In Georgia, business owners are responsible for the safety of any person who lawfully enters their premises, even when they do not own that property themselves. Even trespassers, usually children, may have the right to a safe environment under the doctrine of "attractive nuisance." Business owners must then ensure that the proper policies and procedures are in place for recognizing dangerous conditions and doing something about them.
Dangerous conditions often lead to slips, trips and falls. Entrants may, for example, trip on torn carpeting, on cracked pavement or over debris in a cluttered aisle. They might slip on a wet floor or on an icy sidewalk. People may fall down a flight of stairs after grabbing a loose railing.
Entrants could also be injured in other ways on another's property. For example, they may be struck by a falling object or get assaulted by an employee or another visitor. All of these situations can form the basis for a premises liability lawsuit. To be successful, a victim needs to show that the owner was negligent and that they themselves were not.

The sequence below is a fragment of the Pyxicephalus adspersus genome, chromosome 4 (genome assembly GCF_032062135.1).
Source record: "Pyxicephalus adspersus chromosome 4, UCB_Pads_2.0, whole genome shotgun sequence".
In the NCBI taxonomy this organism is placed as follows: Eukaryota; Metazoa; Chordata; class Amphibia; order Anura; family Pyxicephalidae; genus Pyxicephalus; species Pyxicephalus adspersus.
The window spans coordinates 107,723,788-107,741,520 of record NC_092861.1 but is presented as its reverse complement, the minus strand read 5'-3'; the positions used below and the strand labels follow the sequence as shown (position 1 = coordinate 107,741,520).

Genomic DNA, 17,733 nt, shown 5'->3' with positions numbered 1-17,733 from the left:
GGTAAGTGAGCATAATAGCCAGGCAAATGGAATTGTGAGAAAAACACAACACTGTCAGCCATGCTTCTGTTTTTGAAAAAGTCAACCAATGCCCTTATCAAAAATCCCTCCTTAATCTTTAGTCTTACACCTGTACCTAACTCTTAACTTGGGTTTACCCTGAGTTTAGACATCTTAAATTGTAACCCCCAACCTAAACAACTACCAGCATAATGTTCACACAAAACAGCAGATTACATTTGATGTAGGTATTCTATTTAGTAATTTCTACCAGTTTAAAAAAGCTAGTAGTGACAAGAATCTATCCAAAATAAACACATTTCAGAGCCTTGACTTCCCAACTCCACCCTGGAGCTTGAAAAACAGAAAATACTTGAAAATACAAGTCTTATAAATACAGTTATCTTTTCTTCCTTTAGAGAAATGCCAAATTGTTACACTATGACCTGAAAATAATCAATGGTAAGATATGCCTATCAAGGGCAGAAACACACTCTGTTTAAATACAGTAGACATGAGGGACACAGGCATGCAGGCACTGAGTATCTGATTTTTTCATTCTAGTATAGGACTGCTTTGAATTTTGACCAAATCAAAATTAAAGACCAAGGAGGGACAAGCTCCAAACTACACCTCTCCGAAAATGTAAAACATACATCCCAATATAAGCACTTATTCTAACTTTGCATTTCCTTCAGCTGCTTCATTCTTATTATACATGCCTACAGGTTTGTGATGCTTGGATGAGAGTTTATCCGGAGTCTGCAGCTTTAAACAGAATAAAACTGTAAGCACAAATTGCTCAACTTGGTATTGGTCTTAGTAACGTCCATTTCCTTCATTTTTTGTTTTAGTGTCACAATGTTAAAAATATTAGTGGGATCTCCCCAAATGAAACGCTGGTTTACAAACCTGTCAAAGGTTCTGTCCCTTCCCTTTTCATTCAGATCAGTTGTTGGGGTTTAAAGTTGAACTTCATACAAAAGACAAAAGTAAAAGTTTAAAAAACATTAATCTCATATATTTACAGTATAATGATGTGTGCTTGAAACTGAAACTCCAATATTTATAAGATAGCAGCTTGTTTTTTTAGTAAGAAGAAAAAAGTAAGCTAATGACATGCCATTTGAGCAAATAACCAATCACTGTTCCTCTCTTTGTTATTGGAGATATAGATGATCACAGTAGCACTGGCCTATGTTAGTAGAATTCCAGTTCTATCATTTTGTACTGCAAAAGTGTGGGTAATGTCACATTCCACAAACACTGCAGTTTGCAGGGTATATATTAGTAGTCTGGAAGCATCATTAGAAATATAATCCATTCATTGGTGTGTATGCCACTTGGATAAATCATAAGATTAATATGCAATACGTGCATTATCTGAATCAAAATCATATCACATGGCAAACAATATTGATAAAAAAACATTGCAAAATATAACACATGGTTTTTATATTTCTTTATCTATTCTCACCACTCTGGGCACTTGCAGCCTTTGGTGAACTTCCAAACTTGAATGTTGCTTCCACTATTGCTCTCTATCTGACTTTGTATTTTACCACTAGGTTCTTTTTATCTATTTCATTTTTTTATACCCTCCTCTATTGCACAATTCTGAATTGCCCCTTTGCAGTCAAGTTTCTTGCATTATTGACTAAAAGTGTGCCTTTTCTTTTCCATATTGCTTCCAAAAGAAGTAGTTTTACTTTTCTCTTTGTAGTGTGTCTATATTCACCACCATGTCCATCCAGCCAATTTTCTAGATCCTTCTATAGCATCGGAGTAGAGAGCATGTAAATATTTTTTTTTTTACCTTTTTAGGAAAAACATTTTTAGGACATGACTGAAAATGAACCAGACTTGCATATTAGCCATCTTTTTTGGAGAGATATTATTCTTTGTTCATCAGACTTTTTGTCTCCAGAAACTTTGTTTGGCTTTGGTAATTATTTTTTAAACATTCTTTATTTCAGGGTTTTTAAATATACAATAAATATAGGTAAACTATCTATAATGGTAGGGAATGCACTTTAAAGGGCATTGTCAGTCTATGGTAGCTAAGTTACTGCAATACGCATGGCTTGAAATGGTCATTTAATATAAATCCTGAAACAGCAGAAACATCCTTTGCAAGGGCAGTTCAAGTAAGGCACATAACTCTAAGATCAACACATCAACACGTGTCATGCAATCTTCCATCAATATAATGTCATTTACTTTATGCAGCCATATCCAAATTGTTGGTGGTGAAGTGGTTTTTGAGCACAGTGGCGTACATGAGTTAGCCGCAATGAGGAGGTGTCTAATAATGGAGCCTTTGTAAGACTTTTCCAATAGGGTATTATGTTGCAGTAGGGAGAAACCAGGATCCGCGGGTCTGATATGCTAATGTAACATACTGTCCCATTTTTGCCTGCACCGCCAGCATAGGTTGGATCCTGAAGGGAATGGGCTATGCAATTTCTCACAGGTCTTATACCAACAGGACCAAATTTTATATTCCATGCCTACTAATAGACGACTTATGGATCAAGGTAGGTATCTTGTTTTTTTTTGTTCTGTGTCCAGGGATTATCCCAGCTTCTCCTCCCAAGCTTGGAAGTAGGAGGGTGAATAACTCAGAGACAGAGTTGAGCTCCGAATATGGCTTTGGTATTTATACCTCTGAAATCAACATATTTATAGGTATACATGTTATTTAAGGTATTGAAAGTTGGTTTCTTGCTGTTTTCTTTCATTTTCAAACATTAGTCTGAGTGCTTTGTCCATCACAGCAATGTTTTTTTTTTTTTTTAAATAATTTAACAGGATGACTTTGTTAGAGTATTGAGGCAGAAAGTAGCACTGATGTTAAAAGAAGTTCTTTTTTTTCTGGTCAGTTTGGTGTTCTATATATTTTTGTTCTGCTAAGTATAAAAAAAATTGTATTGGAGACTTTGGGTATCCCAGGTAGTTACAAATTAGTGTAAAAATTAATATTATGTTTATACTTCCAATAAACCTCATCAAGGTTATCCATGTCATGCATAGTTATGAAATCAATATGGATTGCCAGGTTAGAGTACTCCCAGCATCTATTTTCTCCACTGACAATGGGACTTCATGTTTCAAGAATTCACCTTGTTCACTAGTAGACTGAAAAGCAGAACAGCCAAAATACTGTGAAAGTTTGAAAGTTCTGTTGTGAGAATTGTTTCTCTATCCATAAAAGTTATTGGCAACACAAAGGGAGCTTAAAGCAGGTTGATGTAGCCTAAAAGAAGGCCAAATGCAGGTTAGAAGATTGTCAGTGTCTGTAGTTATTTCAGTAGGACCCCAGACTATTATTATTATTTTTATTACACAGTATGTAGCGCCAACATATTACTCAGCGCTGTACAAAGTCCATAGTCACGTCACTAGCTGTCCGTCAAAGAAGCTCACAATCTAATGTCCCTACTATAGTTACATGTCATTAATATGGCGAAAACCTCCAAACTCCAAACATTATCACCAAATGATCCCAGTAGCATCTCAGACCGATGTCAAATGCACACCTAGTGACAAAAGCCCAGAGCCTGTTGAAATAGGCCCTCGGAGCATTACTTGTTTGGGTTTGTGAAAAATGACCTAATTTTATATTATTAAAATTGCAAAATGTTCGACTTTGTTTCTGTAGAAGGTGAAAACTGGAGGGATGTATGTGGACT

Owners are allowed a reasonable amount of time in which to repair hazardous conditions. If one cannot be repaired immediately, owners are expected to set up warning signs or barriers. Owners must also train their employees to spot any hazards. They may want general liability insurance, too.
If an injured party can show that they were the victim of a preventable accident, they may be eligible for compensation. Damages could cover medical expenses, wages lost during the physical recovery, pain and suffering and whatever else applies. Since they will likely face opposition from a team of lawyers, a victim may want legal counsel of their own as they go through negotiations.